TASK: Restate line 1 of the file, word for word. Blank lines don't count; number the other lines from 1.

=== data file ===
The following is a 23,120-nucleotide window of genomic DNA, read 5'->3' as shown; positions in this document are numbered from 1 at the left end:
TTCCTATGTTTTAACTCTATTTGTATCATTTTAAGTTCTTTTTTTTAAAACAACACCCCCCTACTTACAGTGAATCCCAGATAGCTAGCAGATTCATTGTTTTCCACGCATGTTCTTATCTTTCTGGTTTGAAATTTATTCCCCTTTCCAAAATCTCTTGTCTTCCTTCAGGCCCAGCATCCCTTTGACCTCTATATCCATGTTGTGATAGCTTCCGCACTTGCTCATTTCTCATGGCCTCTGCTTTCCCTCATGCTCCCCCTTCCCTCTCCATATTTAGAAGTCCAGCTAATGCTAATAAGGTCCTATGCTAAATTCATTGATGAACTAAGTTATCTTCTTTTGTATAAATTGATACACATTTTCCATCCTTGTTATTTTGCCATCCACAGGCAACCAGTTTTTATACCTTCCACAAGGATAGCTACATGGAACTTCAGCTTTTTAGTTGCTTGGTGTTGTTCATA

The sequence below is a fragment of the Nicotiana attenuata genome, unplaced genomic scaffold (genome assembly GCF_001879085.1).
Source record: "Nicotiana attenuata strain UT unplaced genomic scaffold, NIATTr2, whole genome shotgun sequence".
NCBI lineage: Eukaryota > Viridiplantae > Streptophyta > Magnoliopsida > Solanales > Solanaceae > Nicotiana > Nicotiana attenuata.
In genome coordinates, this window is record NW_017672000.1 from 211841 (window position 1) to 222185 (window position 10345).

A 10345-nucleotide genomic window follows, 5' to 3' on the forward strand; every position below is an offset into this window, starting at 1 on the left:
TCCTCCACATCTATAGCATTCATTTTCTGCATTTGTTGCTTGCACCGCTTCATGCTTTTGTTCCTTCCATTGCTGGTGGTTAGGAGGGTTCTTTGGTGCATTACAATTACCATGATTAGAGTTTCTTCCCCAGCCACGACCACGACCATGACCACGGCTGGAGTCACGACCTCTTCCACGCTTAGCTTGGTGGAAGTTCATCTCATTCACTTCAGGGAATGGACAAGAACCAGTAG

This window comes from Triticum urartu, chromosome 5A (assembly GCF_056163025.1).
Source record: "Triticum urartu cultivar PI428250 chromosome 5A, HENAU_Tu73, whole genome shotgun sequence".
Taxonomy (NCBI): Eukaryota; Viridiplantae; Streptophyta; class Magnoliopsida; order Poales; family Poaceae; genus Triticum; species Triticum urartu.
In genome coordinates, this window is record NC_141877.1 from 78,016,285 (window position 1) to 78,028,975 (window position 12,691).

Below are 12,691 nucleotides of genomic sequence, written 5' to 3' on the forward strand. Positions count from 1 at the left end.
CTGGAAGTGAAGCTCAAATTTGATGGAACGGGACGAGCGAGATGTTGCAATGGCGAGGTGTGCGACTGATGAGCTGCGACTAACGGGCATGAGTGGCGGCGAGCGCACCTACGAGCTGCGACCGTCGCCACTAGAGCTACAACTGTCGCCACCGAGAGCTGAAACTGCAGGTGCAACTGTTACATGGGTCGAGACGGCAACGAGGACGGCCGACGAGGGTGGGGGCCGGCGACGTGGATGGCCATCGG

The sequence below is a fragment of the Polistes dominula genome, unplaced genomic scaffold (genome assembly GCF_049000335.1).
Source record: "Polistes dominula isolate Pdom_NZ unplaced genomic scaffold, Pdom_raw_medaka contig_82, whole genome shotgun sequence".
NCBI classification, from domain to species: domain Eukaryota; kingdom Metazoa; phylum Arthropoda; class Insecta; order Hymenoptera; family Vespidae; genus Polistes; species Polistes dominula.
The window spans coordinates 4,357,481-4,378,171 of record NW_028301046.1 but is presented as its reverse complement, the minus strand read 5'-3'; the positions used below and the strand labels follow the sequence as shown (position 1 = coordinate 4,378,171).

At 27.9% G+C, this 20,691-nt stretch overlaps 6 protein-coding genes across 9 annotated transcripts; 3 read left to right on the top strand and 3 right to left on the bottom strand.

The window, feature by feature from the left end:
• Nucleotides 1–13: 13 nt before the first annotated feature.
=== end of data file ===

The following is a 23,120-nucleotide window of genomic DNA, read 5'->3' as shown; positions in this document are numbered from 1 at the left end: